Metropolitan Mark (Arndt) of Berlin and Germany shared his perspective on the current events taking place right now in the Kiev Caves Lavra and in the Church of Ukraine as a whole. His stance is, in my opinion, particularly valuable since he is, if I may say so, on the “spiritual warfront”. A large number of refugees from Ukraine have found refuge in his diocese, and so Vladyka sees it with his own eyes and takes it all close to his heart. –
—Vladyka, how would you describe what is happening right now in the Kiev Caves Lavra and with the Church in Ukraine as a whole?
The only canonical Orthodox Church in the country is being persecuted there
—The country’s only canonical Orthodox Church, to which belong the majority of believers in Ukraine, is being persecuted there. What is happening at the Lavra is the most striking manifestation of the current situation. The authorities are threatening to expel the monks from the monastery. For the moment, the brethren remain in the lower part of the monastery, but they have government orders on hand to vacate the premises. Yet, no matter what happens in the future, the monks are not going to do it voluntarily, as far as I know.
—Is it possible to call what is happening now in the monastery the apotheosis of the persecution of the Ukrainian Orthodox Church as a whole?
—Yes, this is yet another step in the persecution of our Church.
—You are in close contact with His Beatitude Metropolitan Onuphry and the brethren of the Lavra. What do they say about the current developments?
—I haven't called them in a while. Frankly, I am afraid a call made from Germany or any other country might hinder our interaction with the Church in Ukraine. They are being persecuted for their association with the Moscow Patriarchate, so at the moment anything that sounds or smells “a la Moscow” is being persecuted in Ukraine.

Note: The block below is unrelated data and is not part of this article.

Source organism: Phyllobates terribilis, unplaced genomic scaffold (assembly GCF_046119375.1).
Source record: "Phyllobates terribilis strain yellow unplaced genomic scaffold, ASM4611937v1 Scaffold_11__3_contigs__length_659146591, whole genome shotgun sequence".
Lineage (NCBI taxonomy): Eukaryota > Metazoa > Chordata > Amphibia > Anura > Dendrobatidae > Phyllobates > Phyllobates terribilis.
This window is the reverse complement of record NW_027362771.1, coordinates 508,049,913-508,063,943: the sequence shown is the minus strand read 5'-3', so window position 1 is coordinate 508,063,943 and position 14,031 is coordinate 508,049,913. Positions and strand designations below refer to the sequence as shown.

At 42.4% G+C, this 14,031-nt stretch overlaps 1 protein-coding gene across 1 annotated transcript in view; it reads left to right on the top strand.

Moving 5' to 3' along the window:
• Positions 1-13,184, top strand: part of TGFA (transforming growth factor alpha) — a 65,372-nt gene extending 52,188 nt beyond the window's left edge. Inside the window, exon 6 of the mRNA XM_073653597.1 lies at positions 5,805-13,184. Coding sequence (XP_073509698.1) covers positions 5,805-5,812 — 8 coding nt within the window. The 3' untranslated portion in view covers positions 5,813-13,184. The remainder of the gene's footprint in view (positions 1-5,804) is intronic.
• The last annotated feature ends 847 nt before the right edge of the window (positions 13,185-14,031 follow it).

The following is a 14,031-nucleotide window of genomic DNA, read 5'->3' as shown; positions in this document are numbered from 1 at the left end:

The Ukrainian government is trying in every way to show that they have nothing in common with Russia. But this is madness, because the Ukrainian culture in its entirety is intimately connected with Russia and the Russian culture.
The Ukrainian culture in its entirety is intimately connected with Russia and the Russian culture
—In your opinion, Vladyka, what risks do you see in the current situation?
—The danger is not only that the Church in Ukraine will be ignored, but also that there will be attempts to destroy it completely.
—Don't you think that by trying to take the Kiev Caves Lavra away from the Church, the conflict is approaching—or has already reached—the goal conceived by its instigators: an attempt to divide and weaken the Church, which perhaps more than anything else in the world continues to adhere to fundamental Christian principles?
—Yes. Naturally, it is an attempt to destroy something that allows us to maintain the accepted ethical norms. The Kiev Caves Lavra has been preserving these spiritual fundamental concepts for a thousand years. And those people who are currently in power in Ukraine are clearly trying to destroy them.
—And who benefits from this?
—The devil. Obviously, there is no other stakeholder. This is being sought by those who are ruled by the devil, and their goal is to destroy the spiritual bonds of the nation.
—The monks and parishioners of the Lavra probably face a choice: either to seek a compromise and switch to the schismatics in order to at least preserve the Lavra in some way, or to stand to the end and probably accept a martyric path. How do you think the situation will develop?